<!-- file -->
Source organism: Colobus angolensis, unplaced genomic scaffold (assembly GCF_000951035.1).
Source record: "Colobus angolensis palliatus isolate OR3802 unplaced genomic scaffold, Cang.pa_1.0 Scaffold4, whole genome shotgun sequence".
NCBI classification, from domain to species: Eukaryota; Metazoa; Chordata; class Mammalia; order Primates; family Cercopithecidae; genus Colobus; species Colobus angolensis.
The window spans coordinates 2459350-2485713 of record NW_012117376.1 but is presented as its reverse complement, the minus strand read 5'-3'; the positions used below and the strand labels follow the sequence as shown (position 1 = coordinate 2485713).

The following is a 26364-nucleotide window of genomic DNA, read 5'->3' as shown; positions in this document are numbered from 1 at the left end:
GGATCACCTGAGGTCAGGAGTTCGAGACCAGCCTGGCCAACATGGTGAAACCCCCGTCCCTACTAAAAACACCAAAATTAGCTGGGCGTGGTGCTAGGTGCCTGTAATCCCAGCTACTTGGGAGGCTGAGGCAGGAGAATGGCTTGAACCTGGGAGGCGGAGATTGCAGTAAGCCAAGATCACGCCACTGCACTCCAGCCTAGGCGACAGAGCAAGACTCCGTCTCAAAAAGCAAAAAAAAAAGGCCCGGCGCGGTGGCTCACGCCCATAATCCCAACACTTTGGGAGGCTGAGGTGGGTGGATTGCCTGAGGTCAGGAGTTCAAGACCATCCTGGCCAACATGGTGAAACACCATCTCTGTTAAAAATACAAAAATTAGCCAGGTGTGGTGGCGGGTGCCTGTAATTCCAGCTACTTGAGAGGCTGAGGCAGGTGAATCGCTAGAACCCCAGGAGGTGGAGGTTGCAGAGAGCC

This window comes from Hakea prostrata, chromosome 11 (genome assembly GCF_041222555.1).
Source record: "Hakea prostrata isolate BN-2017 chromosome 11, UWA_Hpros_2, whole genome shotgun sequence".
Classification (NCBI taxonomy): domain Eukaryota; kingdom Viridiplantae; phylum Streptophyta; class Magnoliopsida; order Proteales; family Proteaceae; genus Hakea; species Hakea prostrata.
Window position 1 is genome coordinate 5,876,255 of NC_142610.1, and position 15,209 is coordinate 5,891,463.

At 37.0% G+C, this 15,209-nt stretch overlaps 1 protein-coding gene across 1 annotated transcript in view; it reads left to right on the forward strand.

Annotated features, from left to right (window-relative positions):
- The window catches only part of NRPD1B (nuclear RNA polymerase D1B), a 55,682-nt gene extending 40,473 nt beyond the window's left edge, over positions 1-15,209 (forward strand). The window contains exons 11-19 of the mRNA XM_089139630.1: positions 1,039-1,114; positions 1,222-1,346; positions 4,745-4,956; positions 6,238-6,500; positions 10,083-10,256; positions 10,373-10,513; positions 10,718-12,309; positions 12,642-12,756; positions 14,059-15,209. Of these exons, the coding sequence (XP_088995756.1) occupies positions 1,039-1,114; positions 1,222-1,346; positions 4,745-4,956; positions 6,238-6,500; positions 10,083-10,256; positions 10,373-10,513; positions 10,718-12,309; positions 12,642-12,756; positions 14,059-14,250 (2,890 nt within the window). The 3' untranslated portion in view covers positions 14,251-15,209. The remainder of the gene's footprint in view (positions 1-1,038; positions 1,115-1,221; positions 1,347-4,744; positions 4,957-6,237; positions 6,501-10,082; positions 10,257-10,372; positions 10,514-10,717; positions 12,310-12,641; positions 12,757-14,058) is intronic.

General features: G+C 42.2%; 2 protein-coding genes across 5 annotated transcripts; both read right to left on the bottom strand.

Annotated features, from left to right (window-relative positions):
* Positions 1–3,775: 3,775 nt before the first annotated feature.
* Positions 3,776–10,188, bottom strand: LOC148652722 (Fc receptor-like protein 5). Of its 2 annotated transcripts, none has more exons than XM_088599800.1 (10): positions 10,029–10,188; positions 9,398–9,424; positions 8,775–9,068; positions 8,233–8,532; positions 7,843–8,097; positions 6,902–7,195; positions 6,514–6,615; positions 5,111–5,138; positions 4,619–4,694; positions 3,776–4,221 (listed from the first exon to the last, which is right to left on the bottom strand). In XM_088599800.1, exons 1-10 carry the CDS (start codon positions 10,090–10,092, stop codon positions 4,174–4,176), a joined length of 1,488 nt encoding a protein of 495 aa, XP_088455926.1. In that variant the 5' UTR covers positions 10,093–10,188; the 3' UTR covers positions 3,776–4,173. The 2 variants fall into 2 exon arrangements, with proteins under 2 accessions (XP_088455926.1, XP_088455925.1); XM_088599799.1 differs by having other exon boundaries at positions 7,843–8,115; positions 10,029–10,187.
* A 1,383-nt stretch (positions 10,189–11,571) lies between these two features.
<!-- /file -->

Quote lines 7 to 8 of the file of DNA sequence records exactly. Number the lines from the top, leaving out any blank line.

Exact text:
This window comes from Hakea prostrata, chromosome 11 (genome assembly GCF_041222555.1).
Source record: "Hakea prostrata isolate BN-2017 chromosome 11, UWA_Hpros_2, whole genome shotgun sequence".